UAW-Volvo strikers distrust pact details

A day after Volvo Trucks North America announced it had reached a tentative agreement with the United Auto Workers on a new three-year contract, Wendell Allison and more than two dozen of his union peers continued to picket outside the Dublin truck plant. "I think we have to stay out here until we get what we want," said Allison, noting that UAW Local 2069 members had yet to learn the details of the proposed contract. "If it ain't good, we'll just stay out here until we get what we want."

Tim Barnes, vice president of UAW Local 2069, said the union planned to hold two informational meetings about the agreement Saturday in New River Community College's Edwards Hall.

Following presentations from the union's bargaining committee, Barnes said members could return to the UAW Local 2069 union hall between 1 and 8 p.m. Saturday to vote on whether to ratify the contract.

If the agreement is ratified, Barnes said it could be just a couple of days before the union's roughly 2,600 members left the picket line and returned to work.

That's welcome news for strikers such as Maria Dobbs, a Pulaski mother who has started to feel the financial pinch.

"$200 a week strike pay is not enough," Dobbs said about three hours into her four-hour shift on strike duty.

"I have kids I need to support and it's hard ... everybody's ready to go back."

Mike Hopkins, a truck repairman who has worked at Volvo for nine years, agreed.

"All any of us want is to work in a safe environment and build the best trucks we can," he said. "None of us wanted this strike, but we were able to stand up together for what we believe in."

UAW Local 2069 went on strike Feb. 1, idling for more than three weeks one of the region's largest employers and Volvo's only heavy-duty truck plant in North America.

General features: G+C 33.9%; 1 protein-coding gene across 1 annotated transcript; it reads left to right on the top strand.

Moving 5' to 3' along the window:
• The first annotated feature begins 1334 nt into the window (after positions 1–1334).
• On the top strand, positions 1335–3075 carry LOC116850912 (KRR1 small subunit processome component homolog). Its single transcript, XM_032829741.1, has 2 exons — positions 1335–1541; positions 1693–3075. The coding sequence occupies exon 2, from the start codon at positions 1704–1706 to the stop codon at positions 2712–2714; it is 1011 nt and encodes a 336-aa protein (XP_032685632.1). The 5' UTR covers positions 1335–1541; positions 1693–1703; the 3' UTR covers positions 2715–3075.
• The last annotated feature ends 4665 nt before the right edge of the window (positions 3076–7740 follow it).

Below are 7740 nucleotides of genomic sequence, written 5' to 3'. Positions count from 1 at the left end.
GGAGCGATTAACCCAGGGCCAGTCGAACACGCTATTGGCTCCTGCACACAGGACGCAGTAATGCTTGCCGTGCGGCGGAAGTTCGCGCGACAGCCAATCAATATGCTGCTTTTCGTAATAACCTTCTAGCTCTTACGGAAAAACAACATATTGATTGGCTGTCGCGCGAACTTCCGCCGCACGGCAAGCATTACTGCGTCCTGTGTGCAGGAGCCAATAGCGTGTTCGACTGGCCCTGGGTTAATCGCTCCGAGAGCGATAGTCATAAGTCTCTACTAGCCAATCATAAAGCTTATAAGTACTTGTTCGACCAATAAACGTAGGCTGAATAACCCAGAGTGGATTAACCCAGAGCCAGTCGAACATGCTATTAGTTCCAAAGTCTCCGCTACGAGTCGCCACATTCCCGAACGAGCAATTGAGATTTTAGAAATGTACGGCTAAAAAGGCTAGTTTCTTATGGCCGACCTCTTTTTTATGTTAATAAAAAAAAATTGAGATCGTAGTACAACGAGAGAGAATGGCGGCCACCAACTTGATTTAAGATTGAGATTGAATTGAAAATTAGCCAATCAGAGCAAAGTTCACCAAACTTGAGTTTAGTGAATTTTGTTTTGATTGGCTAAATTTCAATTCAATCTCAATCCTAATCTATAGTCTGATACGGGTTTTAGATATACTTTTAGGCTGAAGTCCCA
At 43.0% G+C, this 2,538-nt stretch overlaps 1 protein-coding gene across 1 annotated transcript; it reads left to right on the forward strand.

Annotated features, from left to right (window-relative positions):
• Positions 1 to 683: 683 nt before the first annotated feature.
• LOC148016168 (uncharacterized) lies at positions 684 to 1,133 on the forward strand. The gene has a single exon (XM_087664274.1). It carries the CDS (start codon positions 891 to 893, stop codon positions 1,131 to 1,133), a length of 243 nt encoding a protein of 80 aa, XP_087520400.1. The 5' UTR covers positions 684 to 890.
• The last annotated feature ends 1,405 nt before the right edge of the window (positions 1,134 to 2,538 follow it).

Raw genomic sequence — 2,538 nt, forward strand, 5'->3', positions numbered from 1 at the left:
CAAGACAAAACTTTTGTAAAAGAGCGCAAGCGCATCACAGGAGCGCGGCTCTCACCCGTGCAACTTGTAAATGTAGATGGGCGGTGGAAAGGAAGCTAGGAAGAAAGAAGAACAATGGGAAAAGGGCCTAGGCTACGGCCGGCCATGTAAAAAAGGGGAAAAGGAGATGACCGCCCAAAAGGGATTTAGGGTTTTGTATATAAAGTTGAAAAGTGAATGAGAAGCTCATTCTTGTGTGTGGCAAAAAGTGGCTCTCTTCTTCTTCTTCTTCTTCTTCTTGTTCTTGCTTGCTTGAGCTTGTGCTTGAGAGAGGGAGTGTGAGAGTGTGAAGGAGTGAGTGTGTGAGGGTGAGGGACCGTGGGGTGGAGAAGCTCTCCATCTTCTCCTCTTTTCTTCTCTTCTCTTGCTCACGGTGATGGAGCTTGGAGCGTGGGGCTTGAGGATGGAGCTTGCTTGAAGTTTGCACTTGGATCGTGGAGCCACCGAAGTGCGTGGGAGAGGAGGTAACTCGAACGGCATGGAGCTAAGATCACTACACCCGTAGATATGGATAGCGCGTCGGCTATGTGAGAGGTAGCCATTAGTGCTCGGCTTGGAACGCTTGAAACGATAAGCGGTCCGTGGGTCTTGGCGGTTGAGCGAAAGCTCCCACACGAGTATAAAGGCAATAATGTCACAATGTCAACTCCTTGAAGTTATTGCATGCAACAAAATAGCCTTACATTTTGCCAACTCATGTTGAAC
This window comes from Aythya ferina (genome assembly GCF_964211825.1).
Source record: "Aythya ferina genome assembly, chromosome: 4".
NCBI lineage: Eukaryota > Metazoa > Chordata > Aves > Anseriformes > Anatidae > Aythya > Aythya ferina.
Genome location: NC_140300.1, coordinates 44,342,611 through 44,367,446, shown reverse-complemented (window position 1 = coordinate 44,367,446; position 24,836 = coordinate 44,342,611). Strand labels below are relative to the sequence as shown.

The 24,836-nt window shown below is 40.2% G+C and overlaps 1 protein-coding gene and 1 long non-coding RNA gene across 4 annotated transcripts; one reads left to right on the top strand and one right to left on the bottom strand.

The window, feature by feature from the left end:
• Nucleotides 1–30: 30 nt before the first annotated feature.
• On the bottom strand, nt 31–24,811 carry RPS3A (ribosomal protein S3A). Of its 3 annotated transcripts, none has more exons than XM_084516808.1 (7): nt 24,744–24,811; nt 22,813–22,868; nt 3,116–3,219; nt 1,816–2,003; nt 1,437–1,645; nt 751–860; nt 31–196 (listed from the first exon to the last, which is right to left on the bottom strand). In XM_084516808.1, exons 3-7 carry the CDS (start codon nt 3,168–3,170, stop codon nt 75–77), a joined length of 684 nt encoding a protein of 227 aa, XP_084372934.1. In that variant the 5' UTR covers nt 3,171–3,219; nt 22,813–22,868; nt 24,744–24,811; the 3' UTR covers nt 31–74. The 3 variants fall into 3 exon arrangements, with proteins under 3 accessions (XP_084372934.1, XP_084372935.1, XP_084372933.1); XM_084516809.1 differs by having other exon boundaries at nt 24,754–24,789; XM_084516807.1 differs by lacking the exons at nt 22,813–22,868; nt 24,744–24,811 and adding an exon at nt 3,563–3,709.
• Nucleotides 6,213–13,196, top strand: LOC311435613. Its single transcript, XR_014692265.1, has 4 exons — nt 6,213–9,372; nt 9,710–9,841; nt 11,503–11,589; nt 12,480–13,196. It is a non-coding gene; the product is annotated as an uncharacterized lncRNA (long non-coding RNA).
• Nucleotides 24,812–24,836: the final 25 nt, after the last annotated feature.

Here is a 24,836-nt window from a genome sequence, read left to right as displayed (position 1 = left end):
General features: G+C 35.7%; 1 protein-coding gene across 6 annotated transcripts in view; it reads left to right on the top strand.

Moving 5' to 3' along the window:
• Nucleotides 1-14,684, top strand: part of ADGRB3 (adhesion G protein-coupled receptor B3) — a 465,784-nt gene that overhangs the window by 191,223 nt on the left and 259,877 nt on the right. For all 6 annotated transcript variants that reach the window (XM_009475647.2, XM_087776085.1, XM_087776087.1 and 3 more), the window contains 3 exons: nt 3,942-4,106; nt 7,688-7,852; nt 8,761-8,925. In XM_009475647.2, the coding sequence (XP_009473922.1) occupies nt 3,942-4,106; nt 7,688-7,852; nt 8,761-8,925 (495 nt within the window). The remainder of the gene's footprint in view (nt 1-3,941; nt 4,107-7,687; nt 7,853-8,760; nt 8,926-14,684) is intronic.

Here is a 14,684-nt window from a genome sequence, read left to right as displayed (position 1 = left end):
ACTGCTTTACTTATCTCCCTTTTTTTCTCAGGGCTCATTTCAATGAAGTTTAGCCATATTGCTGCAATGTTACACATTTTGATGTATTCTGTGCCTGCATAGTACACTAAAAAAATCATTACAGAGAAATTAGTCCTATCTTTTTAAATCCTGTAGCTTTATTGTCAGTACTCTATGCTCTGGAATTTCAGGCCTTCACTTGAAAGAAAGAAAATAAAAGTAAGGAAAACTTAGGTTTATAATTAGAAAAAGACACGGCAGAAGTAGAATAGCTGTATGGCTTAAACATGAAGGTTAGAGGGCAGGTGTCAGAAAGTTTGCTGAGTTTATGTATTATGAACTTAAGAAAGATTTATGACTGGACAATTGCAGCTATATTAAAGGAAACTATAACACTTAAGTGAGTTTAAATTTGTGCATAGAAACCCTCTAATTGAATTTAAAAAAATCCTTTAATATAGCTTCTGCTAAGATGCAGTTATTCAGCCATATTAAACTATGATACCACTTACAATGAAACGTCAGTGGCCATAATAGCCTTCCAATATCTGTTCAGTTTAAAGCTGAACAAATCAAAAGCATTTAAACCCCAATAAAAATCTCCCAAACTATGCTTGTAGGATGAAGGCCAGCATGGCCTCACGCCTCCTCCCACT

In an early letter detailing the union's reasons for striking, UAW Local 2069 President Lester Hancock said members were upset by "unreasonable proposals that would erode the wages and benefits that we've fought so many years to achieve and protect."

Throughout the strike, union members have also said Volvo was looking to dismantle recall rights and health and safety protections.

Volvo, however, has denied assertions regarding recall rights and health and safety issues and expressed confusion about the union's decision to strike.

Barnes said Wednesday that he could not give any details about how disagreements between Volvo and the union had been resolved, or about the tentative agreement that had been proposed.

Yet in a letter announcing a return to bargaining March 5, Per Carlsson, president and chief executive officer of Volvo Trucks North America, highlighted three issues that seemed likely to play a key role in talks: "increased health care cost sharing," "the exceptionally high degree of manpower movement and higher-than-average absenteeism in the factory."

"Everybody wants it over, but everybody wants their issues resolved," Hopkins said.

Until that happens, however, union members said they would continue to picket.

And "they've been upbeat the whole time," Barnes said.

In fact, added union member James Hagerman, "41 days of being together actually made us stronger than before."


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